Give your project a descriptive name. Follow the guidelines given to you by your teacher or the Fair about what to display on the Title page of your report. Be especially careful about whether and how your name is to be displayed. For judging purposes, many fairs require that your name not appear on the project.
Table of Contents
After you have finished your report, make a table of contents that lists what is included in the report and on what page it is found.
Write a good descriptive introduction about your project. This introduction should sum up your whole project. Write a paragraph that completely tells what your project is about. Some people introduce their project by writing one sentence about each of the areas of the scientific method. You will develop these ideas more in the rest of the report.
Your hypothesis is the purpose of your experiment. Tell what you are testing and what you expect to happen and why.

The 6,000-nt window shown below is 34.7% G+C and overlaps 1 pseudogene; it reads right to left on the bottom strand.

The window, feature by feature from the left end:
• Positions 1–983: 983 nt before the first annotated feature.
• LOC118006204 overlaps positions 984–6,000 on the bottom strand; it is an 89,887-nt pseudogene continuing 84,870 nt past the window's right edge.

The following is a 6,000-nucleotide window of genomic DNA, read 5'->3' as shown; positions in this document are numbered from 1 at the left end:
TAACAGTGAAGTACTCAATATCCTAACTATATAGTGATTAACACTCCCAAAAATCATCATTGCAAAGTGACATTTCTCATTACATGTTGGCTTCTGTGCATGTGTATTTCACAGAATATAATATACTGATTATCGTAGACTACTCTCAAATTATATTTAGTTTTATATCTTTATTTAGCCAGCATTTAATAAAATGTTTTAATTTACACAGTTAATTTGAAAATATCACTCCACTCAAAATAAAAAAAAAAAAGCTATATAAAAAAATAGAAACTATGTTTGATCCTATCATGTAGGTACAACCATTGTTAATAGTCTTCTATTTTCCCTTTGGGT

Give a list of materials used and details of the experiment you did. Tell step by step exactly what you did. What were your variables? What was your control? Use your journal or logbook to help you.
Display your data. Tell what you observed.
Tell how you interpret the results of your experiment. What does your data show? Was it what you expected? State the limitations of your experiment and how you might improve it the next time. Your conclusions are your opinions about what happened. If the experiment did not work the way you expected it to, say so.
Your bibliography is a list of sources you used to prepare for and do your project. List all research books, pamphlets, and websites (don't forget this one). Give credit to people who may have given you information or help. Be sure to check with your teacher or the fair rules for information on exactly how to write the bibliography.
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